In order to investigate whether specific experimental condition factors were more or less informative in these measures, we replotted Figure 8B coloring points based on their state in each of the five condition factor attributes considered in Figure 2 (e.g. Figures 8C and 8D). We then tested whether there was a relationship between the distribution of points and each binary condition factor (e.g. minimal media or rich media) by binning points into four bins based on overall AUC10 and n eff values (dashed black lines in Figures 8B, C, and 8D) and performing a chi-square test for independence (with the null hypothesis that values are distributed independent of the condition factor labels). Plots for the two condition factors with the smallest p-values in this test are presented here: growth phase stage (p-value < 7e-12) and media type (p-value < 3e-04) (Figures 8C and 8D, respectively). It is evident that experiments with early stage growth phase labels (early log and log) were generally more informative than those in the later stage growth phases (late log, stationary, and biofilm) (Figure 8C). Additionally, in Figure 8D we see that experiments conducted in minimal media were generally informative, though rich media experiments were not necessarily less informative (as we observed in the case of project 16, the most informative project in Figure 8A, which was conducted in rich media).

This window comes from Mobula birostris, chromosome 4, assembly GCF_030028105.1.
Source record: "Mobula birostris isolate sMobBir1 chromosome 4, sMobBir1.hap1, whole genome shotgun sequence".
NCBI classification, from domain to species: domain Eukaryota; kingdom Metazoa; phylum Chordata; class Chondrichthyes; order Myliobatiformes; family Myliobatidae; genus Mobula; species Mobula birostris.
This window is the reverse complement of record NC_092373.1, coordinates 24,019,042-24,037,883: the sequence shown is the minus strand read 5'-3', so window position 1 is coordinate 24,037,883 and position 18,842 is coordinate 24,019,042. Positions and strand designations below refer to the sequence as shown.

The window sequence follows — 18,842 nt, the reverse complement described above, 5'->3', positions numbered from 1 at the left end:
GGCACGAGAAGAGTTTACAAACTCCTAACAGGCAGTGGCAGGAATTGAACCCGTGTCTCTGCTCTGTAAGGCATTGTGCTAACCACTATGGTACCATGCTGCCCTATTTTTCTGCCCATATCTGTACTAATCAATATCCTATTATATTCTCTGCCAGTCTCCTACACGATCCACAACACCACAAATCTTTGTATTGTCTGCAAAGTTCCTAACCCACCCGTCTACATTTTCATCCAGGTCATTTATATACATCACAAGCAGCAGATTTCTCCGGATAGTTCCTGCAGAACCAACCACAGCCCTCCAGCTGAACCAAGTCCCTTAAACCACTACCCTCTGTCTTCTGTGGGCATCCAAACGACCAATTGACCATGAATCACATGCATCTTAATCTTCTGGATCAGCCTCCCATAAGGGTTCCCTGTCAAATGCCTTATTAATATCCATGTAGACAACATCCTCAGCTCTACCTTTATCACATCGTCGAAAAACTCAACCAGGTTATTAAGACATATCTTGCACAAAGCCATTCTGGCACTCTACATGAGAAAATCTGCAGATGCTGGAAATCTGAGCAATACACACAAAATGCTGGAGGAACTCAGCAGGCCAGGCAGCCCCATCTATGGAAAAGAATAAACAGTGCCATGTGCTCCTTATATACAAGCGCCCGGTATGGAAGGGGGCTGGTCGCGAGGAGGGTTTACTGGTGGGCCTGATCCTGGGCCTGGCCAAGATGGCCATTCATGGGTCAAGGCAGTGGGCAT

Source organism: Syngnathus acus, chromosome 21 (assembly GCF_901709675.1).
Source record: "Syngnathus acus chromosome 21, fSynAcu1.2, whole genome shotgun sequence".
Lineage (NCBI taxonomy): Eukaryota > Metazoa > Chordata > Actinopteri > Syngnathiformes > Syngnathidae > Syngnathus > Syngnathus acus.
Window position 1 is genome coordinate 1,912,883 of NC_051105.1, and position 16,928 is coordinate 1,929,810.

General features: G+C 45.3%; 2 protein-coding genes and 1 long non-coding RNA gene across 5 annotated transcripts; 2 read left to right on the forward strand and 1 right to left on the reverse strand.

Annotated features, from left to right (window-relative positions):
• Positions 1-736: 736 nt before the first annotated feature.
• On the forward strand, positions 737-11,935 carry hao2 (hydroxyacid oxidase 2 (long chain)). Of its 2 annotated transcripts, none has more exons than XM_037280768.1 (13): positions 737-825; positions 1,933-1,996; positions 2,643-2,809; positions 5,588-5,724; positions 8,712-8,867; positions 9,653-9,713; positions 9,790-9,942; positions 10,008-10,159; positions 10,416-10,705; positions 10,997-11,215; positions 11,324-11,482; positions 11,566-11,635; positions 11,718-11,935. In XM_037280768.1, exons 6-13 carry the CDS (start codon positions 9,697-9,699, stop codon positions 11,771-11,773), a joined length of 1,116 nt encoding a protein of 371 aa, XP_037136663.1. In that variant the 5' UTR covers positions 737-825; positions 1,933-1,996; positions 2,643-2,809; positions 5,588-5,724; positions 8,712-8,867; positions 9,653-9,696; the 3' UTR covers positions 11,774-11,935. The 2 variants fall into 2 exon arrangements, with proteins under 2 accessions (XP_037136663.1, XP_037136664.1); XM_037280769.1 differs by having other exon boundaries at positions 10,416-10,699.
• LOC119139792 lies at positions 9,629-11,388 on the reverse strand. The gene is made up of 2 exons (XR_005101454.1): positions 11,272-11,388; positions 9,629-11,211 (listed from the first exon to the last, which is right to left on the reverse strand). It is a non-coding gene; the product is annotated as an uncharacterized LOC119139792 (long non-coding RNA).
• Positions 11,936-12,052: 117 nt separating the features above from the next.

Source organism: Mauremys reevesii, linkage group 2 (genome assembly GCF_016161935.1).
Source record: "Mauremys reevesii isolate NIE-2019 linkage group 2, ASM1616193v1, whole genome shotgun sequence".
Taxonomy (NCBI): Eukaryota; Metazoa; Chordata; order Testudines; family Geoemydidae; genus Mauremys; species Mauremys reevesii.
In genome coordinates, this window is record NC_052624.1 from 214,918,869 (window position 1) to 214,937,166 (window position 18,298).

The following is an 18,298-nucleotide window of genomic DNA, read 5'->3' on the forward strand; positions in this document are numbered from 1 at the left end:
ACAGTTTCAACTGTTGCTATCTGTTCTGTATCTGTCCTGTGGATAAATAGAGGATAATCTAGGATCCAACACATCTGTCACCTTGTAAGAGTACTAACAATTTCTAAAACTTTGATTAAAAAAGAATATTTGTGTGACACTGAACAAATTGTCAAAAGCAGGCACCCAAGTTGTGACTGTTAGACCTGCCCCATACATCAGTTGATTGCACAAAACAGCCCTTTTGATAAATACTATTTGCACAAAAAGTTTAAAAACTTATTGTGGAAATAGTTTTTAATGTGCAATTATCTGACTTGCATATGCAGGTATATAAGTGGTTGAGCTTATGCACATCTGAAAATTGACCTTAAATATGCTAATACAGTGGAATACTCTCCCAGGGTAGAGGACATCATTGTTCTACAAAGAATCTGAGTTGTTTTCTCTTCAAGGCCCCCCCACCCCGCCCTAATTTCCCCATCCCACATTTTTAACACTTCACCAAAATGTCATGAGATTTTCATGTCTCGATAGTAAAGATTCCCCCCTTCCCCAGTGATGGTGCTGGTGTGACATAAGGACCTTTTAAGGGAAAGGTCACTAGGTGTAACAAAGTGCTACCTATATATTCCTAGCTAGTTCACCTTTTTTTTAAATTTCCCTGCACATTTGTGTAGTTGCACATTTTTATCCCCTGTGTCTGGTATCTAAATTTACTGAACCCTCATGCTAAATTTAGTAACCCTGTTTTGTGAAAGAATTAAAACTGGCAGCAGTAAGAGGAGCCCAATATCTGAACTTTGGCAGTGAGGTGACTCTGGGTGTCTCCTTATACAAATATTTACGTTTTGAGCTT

Edge selection for correlation-based TRNI using FDR
In E.coli, it is possible to evaluate TRNI performance and guide desired edge selection thresholds using RegulonDB, as we have done in our analysis above. However, in general, this is not the case; for most other species, it is necessary to select edges purely based on the data, without aid from a truth set. Edge selection in this context is increasingly important as transcription profiling (via RNA-seq) experiments from species with no known regulatory interactions accumulate in initiatives such as the Human Microbiome Project  and the Ten Thousand Microbial Genomes Project http://sz.genomics.org.cn/en/. Controlling the FDR in multiple hypothesis testing can be used to guide this process for TRNI . FDR estimates rely on correct computation of p-values, which, in the case of the Fisher transformed correlation coefficients we use, depend on sample size n (see Methods). Thus, the effective reduction in sample size from n to n eff has critical implications in testing for correlations between genes in TRNI.